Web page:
by Mitch Kokai
Senior Political Analyst, John Locke Foundation
While most news coverage of shale gas in North Carolina and in other areas of the United States has focused on environmental concerns surrounding the process by which that gas is recovered, a short editorial in the latest Bloomberg Businessweek focuses on an important benefit associated with shale gas. Of course, the editorial focuses on China, rather than the U.S.
Although other factors have contributed to the blackening of China’s skies—including millions of cars and motorbikes clogging roads—coal remains the deadliest. In the past decade, China’s coal consumption has more than doubled. It now burns almost as much coal as the rest of the world combined. In the first three months of the year, levels of PM-10 (particulates with a diameter of 10 micrometers or less) in Beijing were almost 30 percent greater than during the same period a year earlier.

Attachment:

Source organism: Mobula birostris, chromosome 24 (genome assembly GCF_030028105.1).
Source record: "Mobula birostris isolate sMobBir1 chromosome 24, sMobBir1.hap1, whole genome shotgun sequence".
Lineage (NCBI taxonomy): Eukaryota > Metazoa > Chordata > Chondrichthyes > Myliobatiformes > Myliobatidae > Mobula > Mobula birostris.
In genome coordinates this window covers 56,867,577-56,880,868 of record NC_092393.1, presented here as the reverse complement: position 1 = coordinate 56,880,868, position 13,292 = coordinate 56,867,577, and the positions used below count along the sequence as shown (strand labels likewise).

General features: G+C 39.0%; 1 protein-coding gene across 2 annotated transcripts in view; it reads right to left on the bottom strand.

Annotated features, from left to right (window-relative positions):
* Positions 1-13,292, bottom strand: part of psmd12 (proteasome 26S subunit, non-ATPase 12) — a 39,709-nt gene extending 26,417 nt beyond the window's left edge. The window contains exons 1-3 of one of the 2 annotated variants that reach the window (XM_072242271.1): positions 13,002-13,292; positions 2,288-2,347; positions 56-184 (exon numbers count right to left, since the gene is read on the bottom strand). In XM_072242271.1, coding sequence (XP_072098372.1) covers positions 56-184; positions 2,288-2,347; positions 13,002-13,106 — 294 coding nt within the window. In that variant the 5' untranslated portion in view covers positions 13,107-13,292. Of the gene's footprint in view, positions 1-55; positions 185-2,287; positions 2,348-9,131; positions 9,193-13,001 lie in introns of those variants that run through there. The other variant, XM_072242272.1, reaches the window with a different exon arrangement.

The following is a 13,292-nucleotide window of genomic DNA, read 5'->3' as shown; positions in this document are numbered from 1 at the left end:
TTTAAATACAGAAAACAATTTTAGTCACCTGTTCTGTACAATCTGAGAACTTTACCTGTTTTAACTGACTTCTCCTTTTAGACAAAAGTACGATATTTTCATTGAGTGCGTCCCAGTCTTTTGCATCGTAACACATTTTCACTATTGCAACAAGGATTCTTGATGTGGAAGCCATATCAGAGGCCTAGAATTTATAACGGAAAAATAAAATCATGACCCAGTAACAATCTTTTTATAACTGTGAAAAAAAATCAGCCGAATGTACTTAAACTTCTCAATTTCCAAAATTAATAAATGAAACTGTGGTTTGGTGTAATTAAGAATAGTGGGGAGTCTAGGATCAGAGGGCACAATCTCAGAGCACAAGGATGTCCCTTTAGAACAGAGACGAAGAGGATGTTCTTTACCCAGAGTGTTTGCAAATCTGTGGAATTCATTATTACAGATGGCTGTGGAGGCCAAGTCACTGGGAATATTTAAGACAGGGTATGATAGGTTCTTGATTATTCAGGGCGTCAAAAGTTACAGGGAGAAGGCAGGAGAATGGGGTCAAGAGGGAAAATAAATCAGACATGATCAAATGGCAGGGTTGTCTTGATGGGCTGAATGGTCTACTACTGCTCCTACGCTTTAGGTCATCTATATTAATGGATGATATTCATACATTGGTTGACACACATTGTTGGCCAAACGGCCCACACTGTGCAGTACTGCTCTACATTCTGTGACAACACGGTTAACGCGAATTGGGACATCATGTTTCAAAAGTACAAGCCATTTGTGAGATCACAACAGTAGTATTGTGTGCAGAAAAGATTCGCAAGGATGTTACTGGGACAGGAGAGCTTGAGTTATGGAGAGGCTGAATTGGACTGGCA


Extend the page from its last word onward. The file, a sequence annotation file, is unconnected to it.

By contrast, in the U.S. CO2 emissions hit an 18-year low in 2012. The reason? An explosion in shale gas production raised the share of electricity produced by natural gas from 20 percent to 30 percent, while bringing down the proportion produced by coal from 50 percent to 37 percent.
China’s recoverable shale gas reserves are estimated to be 25 trillion cubic meters, 50 percent larger than those of the U.S. The government has already announced subsidies to local shale gas producers; it should also help finance new pipelines and gas-fired power plants. Officials must lower barriers to entry and increase incentives to encourage the most innovative drilling companies—the majority of which are American—to work in China.
Good for China, but not for the United States?